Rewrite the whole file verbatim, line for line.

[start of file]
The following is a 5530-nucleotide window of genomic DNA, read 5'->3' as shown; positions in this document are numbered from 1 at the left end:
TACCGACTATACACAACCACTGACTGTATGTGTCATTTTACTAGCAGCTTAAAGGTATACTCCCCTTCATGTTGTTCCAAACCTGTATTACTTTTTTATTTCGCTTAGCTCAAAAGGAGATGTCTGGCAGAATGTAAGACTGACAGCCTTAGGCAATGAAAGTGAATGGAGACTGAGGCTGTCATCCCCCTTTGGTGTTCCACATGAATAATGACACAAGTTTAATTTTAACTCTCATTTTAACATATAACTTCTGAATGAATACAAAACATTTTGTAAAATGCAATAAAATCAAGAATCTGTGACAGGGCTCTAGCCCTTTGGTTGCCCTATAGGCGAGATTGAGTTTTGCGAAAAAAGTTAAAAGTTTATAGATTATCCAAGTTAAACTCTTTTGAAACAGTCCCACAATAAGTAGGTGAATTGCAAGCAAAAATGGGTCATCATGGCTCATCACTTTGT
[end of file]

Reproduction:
The following is a 5530-nucleotide window of genomic DNA, read 5'->3' as shown; positions in this document are numbered from 1 at the left end:
TACCGACTATACACAACCACTGACTGTATGTGTCATTTTACTAGCAGCTTAAAGGTATACTCCCCTTCATGTTGTTCCAAACCTGTATTACTTTTTTATTTCGCTTAGCTCAAAAGGAGATGTCTGGCAGAATGTAAGACTGACAGCCTTAGGCAATGAAAGTGAATGGAGACTGAGGCTGTCATCCCCCTTTGGTGTTCCACATGAATAATGACACAAGTTTAATTTTAACTCTCATTTTAACATATAACTTCTGAATGAATACAAAACATTTTGTAAAATGCAATAAAATCAAGAATCTGTGACAGGGCTCTAGCCCTTTGGTTGCCCTATAGGCGAGATTGAGTTTTGCGAAAAAAGTTAAAAGTTTATAGATTATCCAAGTTAAACTCTTTTGAAACAGTCCCACAATAAGTAGGTGAATTGCAAGCAAAAATGGGTCATCATGGCTCATCACTTTGT